John Wall went 3 of 5 from three-point range in Tuesday’s win over the Knicks. (Kathy Willens/Associated Press)

MILWAUKEE – John Wall casually dropped the line in the postgame media scrum at Madison Square Garden on Tuesday night, minutes after torching the New York Knicks with 28 points, 17 assists and five rebounds in the Washington Wizards’ 111-108 win.

“If I’m making jump shots,” he said, “I’m a different player.”

The book on Wall since he entered the league as the top pick in the 2010 draft is that perimeter shooting is by far his biggest offensive weakness. Wall knows it. Defenses sag off him, weary of letting the speedy point guard blow right by hapless defenders to finish at the basket or create for others. The scouting report has always been let him shoot and absorb the occasional make.

The question, therefore, has always been: How good could Wall be if he could become a reliable, not even great, shooter? The Knicks caught a glimpse of Wall’s potential in the fourth quarter Tuesday. With the Wizards staggering to the final buzzer, Wall scored seven straight points – a pair of fadeaway mid-range jumpers and his third three-pointer of the night – to extend Washington’s lead to 10 points. The Knicks let him shoot and he capitalized.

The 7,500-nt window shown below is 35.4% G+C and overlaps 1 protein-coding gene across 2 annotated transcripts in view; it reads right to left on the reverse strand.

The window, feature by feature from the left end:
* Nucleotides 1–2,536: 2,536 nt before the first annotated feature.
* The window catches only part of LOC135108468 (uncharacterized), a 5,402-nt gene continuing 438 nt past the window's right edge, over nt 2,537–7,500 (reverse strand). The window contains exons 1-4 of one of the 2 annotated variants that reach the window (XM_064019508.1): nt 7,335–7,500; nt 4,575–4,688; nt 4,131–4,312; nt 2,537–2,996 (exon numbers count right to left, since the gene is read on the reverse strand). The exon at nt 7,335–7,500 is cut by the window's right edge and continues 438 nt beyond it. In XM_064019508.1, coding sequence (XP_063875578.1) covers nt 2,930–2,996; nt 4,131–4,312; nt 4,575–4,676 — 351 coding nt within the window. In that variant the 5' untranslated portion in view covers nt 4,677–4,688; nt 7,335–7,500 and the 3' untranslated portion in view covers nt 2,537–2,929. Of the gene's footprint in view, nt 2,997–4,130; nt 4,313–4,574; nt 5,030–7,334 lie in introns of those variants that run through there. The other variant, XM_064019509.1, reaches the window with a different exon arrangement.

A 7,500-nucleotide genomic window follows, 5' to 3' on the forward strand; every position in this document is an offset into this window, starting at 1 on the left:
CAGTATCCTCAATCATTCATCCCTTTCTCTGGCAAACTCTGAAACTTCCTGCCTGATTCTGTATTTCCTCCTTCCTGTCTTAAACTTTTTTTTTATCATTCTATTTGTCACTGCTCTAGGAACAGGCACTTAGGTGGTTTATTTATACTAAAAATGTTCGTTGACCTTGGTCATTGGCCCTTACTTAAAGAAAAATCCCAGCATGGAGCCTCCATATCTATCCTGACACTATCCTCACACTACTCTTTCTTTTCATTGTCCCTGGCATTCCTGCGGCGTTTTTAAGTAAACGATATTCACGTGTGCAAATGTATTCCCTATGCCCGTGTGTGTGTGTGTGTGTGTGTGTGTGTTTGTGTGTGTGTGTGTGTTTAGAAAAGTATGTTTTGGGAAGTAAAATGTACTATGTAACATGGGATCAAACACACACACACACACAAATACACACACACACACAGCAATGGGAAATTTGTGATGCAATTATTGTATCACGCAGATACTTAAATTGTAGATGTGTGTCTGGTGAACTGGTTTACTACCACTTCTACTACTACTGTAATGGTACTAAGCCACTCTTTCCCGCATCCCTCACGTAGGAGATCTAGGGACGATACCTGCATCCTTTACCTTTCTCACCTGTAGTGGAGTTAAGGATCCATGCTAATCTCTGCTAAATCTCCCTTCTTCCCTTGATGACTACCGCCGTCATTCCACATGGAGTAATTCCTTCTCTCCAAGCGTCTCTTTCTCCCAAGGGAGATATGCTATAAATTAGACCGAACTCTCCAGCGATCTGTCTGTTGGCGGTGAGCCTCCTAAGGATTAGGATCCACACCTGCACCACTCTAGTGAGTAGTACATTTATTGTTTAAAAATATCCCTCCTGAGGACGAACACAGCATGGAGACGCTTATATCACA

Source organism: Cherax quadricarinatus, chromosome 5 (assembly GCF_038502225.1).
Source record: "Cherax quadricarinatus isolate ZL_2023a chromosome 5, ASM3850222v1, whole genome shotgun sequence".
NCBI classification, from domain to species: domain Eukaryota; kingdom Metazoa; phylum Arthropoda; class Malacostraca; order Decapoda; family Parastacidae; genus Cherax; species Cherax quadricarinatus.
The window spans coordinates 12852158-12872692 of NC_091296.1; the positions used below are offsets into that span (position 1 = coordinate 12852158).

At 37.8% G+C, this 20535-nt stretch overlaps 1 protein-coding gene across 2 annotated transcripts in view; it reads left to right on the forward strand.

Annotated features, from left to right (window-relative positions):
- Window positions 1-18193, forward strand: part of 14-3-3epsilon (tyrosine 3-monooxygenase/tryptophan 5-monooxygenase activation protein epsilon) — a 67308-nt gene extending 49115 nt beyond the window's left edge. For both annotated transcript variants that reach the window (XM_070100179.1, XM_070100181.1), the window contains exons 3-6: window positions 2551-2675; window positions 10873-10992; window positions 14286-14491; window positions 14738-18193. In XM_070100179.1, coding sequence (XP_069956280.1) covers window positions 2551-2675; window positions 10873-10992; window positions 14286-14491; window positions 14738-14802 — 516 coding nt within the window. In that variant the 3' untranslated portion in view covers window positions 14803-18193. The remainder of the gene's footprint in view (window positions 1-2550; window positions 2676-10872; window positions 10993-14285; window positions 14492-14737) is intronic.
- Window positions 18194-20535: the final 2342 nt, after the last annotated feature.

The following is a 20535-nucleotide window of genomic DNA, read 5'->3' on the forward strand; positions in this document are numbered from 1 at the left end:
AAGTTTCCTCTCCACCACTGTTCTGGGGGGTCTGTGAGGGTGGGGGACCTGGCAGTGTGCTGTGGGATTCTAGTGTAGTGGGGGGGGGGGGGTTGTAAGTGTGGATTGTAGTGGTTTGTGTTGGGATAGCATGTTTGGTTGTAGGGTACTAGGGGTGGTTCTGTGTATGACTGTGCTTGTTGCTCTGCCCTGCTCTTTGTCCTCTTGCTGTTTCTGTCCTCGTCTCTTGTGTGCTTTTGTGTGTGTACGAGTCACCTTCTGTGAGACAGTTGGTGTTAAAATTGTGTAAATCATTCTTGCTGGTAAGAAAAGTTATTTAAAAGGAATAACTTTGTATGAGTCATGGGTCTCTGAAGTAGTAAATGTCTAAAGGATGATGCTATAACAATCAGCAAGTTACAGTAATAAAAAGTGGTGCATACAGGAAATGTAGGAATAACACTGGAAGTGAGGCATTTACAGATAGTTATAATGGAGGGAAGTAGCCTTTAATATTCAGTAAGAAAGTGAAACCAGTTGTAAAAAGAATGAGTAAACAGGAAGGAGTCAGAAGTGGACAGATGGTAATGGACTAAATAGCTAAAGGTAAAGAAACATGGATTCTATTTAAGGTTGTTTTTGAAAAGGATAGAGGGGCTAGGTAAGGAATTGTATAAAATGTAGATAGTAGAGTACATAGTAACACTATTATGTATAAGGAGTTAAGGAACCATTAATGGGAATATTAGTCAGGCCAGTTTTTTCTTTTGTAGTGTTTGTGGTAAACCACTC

“He’s playing with good confidence,” Wizards Coach Randy Wittman said. “He’s getting his legs into his shot consistently and that’s the main thing for him. When he gets lazy for his legs that’s where I think he kind of comes short. So he’s staying strong into his shot and that’s been big.”

Wall’s shooting has improved drastically since his the beginning of his career, particularly from three-point range. He shot an atrocious 7.1 percent from three-point range his second season. After shooting 30 percent from beyond the arc last season, he is shooting a career-best 35.5 percent, including 38.2 percent since Dec. 1, as Washington has shot more three-pointers than ever before this season in its pace-and-space offense.

He’s shooting 38.1 percent on catch-and-shoot three-pointers and 35.5 percent on open three-pointers, meaning when a defender isn’t within four feet. Last season, he shot 33.6 percent on catch-and-shoot tries and 32.3 percent when left open.

The better three-point shooting has offset his dip in mid-range efficiency from last season, when he shot a career-high 40.2 percent from outside the paint to the three-point line. This season, he’s shooting 35.9 percent from the area.

“Just focusing a lot on trying to change my form and make sure I work on it,” Wall said. “I know that’s what teams are going to give me: spot-up shots. And being able to shoot off the dribble…I’m getting ones into a rhythm where I want the ball and I’m able to make shots.”